gerard.meijssen at gmail.com
Sat Jan 5 11:24:02 UTC 2013
In my country health care insurance is compulsory. If anything this means
that everyone can see a doctor and believe it or not, investment in health
care is beneficial to the wealth of a nation.
I am appalled that people consider health care something that is best left
to the individual. It means that everybody has to pay the same amount
irrespective if they can afford it.
Please study the subject and YES, the WMF is in the USA however having a
health care policy for its employees is a best practice if you care for
On 5 January 2013 11:11, Thomas Morton <morton.thomas at googlemail.com> wrote:
> On Saturday, January 5, 2013, James Salsman wrote:
> > Michael Snow wrote:
> > >
> > >... You think that having people mortgage their future and simply
> > > giving them more cash, which they don't ultimately enjoy other
> > > than to pay loans at distressed interest rates, is a greater benefit
> > > to them than providing the best insurance coverage we can offer?
> > No, I didn't mean to imply anything like that. If a typical working
> > age American's immediate family suffers catastrophic medical expenses,
> > it's most likely going to be one of their parents, who aren't covered
> > by the Foundation's or any other employer's plan. Medicare only pays
> > for 60 days of hospitalization, with copayments totaling about $30,000
> > for the following 60 days, and then it stops paying altogether. (See
> > e.g. http://www.kff.org/medicare/upload/7768.pdf ) In any case, most
> > Americans who enter bankruptcy because of medical expenses have on
> > average about $45,000 of debt, which amounts to 2.2 years of the
> > difference between the mean salary of Wikimedia and Mozilla Foundation
> > junior software engineers. It's not like the difference between being
> > able to save a loved one from bankruptcy and keeping them in the
> > hospital when they need it would displace existing health insurance or
> > even make a serious dent in retirement savings.
> This is a bad idea because it puts the responsibility of saving/investing
> that money on the employee.
> Also without healthcare insurance simple everyday costs can be astronomical
> (prescriptions etc.).
> So all that would happen is those employees would have to organise their
> own healthcare, and would probably not get as good a deal as the foundation
> can arrange.
> > And that brings up another important point: What kind of talent does
> > the WMF forgo by not being able to offer employees competitive
> > retirement savings? I suggest that there are very good reasons that
> > all the additional Glassdoor reviews in the past week didn't really
> > move the needle in satisfaction or recommendation scores. If anything
> > the Foundation should be exceeding market rate to make up for its
> > inability to provide equity participation plans for retirement savings
> > which commercial firms can offer.
> As a charity the foundation has a responsibility to balance hiring the best
> talent with spending too frivolously.
> So the foundation should NOT throw money at staff without showing that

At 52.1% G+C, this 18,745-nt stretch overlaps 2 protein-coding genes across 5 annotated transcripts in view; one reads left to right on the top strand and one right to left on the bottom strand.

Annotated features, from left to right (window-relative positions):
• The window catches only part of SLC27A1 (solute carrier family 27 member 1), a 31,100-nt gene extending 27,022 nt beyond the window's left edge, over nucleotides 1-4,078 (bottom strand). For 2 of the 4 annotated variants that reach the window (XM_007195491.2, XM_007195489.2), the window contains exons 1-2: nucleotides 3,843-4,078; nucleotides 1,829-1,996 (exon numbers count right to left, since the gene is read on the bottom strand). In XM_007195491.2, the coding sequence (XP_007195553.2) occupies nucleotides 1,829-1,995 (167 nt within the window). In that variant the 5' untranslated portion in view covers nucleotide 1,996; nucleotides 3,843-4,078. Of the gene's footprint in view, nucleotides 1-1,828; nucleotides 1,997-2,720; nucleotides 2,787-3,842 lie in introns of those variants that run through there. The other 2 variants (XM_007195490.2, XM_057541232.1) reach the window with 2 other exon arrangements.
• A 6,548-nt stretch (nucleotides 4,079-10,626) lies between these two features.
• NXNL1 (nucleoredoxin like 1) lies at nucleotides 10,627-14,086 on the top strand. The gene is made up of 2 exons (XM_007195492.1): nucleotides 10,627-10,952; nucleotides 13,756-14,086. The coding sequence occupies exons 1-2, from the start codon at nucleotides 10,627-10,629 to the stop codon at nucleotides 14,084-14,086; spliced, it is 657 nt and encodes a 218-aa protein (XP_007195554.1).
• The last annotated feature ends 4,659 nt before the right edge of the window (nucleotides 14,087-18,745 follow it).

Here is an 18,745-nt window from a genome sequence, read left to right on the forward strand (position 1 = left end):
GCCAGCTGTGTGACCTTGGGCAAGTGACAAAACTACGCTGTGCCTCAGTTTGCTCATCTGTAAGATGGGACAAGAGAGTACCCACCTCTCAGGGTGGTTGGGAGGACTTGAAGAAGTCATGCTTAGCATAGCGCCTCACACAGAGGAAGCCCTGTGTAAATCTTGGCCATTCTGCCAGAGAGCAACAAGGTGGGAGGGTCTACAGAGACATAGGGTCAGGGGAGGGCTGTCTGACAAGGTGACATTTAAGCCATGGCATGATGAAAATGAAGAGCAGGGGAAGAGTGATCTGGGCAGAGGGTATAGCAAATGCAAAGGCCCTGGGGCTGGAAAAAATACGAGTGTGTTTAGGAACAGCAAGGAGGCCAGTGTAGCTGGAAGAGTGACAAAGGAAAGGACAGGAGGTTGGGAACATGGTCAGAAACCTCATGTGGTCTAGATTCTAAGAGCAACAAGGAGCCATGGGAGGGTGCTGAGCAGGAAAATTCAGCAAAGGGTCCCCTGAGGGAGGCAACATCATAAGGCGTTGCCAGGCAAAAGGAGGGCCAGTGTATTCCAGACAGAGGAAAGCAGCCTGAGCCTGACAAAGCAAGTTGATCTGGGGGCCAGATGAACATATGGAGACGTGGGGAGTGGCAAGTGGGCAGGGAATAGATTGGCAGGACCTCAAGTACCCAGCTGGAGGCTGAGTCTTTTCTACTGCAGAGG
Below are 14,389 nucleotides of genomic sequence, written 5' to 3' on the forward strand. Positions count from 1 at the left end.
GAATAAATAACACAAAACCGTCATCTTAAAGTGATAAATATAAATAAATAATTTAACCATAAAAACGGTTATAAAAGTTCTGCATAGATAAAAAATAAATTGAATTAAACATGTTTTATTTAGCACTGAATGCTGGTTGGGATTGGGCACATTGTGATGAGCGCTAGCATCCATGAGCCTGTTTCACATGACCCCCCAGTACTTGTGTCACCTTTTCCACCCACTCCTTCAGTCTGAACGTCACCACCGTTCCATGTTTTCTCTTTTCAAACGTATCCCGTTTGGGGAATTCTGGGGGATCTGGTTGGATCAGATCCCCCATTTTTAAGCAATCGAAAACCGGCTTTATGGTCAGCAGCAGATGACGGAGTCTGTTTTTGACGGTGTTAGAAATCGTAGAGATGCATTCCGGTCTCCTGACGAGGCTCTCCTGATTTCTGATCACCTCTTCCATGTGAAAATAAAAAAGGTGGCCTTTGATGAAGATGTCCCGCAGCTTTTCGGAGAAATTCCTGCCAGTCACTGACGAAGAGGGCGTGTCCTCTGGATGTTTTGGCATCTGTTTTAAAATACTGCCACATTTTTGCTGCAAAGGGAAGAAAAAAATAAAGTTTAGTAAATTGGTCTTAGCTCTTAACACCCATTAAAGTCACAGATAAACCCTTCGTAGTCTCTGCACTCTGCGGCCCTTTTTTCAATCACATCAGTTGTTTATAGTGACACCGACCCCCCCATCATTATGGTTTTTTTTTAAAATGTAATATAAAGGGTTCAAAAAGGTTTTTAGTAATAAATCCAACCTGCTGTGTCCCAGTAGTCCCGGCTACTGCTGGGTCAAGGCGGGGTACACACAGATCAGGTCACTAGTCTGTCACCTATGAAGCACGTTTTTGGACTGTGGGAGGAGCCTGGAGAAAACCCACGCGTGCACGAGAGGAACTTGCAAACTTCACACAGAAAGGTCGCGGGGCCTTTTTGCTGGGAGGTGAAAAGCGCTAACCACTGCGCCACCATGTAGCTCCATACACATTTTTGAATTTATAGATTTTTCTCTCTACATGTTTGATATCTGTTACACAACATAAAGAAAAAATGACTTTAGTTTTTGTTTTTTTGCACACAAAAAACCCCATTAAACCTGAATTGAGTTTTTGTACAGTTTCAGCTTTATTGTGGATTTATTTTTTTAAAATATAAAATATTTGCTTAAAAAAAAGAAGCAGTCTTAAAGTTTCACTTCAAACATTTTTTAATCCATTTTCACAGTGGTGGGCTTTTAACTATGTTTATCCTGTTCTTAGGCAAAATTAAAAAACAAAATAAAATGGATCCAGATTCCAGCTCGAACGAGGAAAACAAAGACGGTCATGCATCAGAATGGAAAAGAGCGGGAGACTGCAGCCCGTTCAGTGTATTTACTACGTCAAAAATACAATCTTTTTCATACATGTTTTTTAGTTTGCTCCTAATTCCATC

> paying extra would bring the charity significant increases in value.
> I know programmers on a par with my talent who are perfectly content
> earning significantly less than I do. So this is not a case of "the best
> costs the most".
> > Richard Symonds wrote:
> > >
> > > I would object to the precedent being set that donors from around the
> > > world, however old or young, are able to directly decide the salaries
> > > staff at the WMF....
> > I am not suggesting allowing donors to set salary levels, only to
> > express their opinions as to whether they would object to the
> > Foundation meeting market labor pay, or exceeding it to compensate for
> > the inability to offer equity participation. Since the only objections
> > raised against competitive pay have been that it would be an
> > "irresponsible" use of donor's money, why not find out from the
> > donor's whether they actually share that view? The worst that could
> > happen would be that we would find that donors agree with the status
> > quo.
> > > I would also have an issue with donors being bombarded with emails...
> > A representative sample of 384 donors is sufficient to establish the
> > answer with 95% confidence. I am not suggesting asking all however
> > many million there have been.
> I call this number the magic 384, it's a common rookie mistake when
> designing surveys for a million people.
> With a sample size of 384 you do get 95% confidence, with a confidence
> interval of 5%. So the data is fairly meaningless (if 49% of your
> respondents say X then that could represent anything from 44 to 54 percent
> of the population).
> You need around 12000 for any solid degree of confidence. And I believe we
> have a lot more than a million donors across a wide variety of cultures.
> Please don't just throw out numbers like this unless you know what you are
> taking about.
> > > we should be saving our 'communication points' for something more
> > important.
> > What might be more important that we haven't already asked in donor
> > surveys of years past?
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